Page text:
Vitamin B12 (Cobalamin) is a water-soluble nutrient that your body gets from protein sources, such as beef, chicken, liver, fish, eggs, and dairy products. Your body uses vitamin B12 for DNA synthesis, protecting your nervous system, and strengthening cognitive skills. Symptoms that indicate a low vitamin B12level include constant fatigue, difficulty concentrating, memory loss, tingling or numbness in your hands and feet, depression, agitation, altered taste perception, and red, swollen tongue.
How much B12 is in my blood right now?
By performing a blood test, your doctor can tell you if you are deficient in vitamin B12, or if you have normal B12 levels. Vitamin B12 blood screening requires a 6-8 hour fast before testing. Laboratory tests will measure how many picograms (pg) of cobalamin you have per milliliter (ml) of blood in your body.
How much B12 should I have?
Scientists agree that a normal level of vitamin B12 in your blood is 200 – 900 picograms per milliliter (200-900 pg/ml).
Test results showing less than 200 pg/ml signal vitamin B12 deficiency.
For elderly adults, the recommended vitamin B12 level is much higher- Test results showing less than 500 pg/ml indicates B12 deficiency.
In order to find the cause of a vitamin B12 deficiency, doctors may perform a Schilling test.
What is the recommended dose of vitamin B12?
The FDA’s RDA of vitamin B12 for healthy adults is approximately three mcg daily for males and females alike, including pregnant and nursing moms.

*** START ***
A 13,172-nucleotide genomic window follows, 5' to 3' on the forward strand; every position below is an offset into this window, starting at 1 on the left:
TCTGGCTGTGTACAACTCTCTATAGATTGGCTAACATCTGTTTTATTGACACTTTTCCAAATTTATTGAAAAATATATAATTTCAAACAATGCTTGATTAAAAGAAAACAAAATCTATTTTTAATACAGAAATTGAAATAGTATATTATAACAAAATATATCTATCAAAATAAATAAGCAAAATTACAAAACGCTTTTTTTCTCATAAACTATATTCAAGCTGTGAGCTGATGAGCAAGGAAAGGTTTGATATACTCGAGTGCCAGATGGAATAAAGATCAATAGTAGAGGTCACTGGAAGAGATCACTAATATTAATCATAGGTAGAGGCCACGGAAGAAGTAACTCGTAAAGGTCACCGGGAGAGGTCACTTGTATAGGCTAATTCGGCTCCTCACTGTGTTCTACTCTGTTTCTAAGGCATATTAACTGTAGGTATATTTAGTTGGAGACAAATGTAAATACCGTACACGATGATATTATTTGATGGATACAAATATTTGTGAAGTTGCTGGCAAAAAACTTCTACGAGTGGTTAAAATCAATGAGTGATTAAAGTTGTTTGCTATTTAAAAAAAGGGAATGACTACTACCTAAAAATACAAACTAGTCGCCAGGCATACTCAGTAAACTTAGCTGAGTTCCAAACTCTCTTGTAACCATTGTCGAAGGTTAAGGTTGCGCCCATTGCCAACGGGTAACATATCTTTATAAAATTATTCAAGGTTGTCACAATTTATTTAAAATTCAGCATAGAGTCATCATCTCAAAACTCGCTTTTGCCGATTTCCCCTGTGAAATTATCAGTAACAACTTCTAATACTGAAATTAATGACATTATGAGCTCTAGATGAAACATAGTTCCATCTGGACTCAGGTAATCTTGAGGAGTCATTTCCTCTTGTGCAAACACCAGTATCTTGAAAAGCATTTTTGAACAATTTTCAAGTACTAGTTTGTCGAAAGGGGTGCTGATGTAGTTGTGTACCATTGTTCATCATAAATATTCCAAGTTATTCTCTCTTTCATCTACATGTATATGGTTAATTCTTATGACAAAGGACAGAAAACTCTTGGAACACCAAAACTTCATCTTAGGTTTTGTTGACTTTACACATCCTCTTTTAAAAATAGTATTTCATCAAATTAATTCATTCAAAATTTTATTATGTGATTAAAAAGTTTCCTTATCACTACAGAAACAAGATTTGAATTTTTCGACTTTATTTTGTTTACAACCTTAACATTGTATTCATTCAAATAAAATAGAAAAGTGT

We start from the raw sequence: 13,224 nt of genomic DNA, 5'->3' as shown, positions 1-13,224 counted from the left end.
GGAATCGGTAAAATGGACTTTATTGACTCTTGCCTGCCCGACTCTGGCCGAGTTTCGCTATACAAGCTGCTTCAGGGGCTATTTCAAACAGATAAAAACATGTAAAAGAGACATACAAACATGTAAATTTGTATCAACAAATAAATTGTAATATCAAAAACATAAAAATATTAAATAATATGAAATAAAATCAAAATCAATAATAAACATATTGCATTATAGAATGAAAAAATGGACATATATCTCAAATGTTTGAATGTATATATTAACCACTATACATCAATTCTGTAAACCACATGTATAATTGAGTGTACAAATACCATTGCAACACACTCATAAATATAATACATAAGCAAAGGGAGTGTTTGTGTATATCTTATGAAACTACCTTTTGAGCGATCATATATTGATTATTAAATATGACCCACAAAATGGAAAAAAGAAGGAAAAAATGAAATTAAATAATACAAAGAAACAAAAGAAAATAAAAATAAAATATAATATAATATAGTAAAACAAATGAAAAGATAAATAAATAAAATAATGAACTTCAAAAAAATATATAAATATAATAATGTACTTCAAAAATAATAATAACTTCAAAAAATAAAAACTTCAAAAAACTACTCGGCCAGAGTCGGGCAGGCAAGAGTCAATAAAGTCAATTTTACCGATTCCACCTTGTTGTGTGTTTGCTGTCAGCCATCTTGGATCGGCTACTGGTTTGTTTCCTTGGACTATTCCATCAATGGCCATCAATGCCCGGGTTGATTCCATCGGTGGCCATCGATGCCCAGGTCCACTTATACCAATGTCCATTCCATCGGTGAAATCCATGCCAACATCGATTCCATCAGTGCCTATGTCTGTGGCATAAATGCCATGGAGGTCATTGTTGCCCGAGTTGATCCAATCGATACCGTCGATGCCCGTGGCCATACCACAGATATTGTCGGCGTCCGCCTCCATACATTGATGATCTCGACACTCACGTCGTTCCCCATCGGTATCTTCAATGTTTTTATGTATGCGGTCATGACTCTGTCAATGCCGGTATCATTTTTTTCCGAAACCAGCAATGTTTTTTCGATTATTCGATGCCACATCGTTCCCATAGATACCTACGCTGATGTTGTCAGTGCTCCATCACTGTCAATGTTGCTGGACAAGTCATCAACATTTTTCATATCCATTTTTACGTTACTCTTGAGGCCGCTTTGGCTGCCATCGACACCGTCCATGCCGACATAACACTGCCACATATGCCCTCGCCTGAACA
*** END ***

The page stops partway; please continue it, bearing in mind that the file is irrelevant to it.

For elderly individuals, the recommended dose of vitamin B12 is 25-100 mcg per day.
Scientific study proves that the RDA for B12 is off.
According to a study conducted in the Netherlands, elderly sufferers of vitamin B12 deficiency need more than the recommended daily allowance (RDA) in order to achieve normal levels of B12.
Using methylmalonic acid (MMA) levels as a gauge, scientists established that cyanocobalamin supplementation amounting to 200 times the RDA of vitamin B12 is required in order to stabilize B12 levels in patients showing signs of vitamin B12 deficiency.
How much vitamin B12 do you really need?
Vitamin B12 shots administering a daily doseof 1,000 mcg of cobalamin are prescribed for the first 10 days following diagnosis of vitamin B12 deficiency, continuing with a weekly dose of 1,000 mcg for a consecutive 4-week period.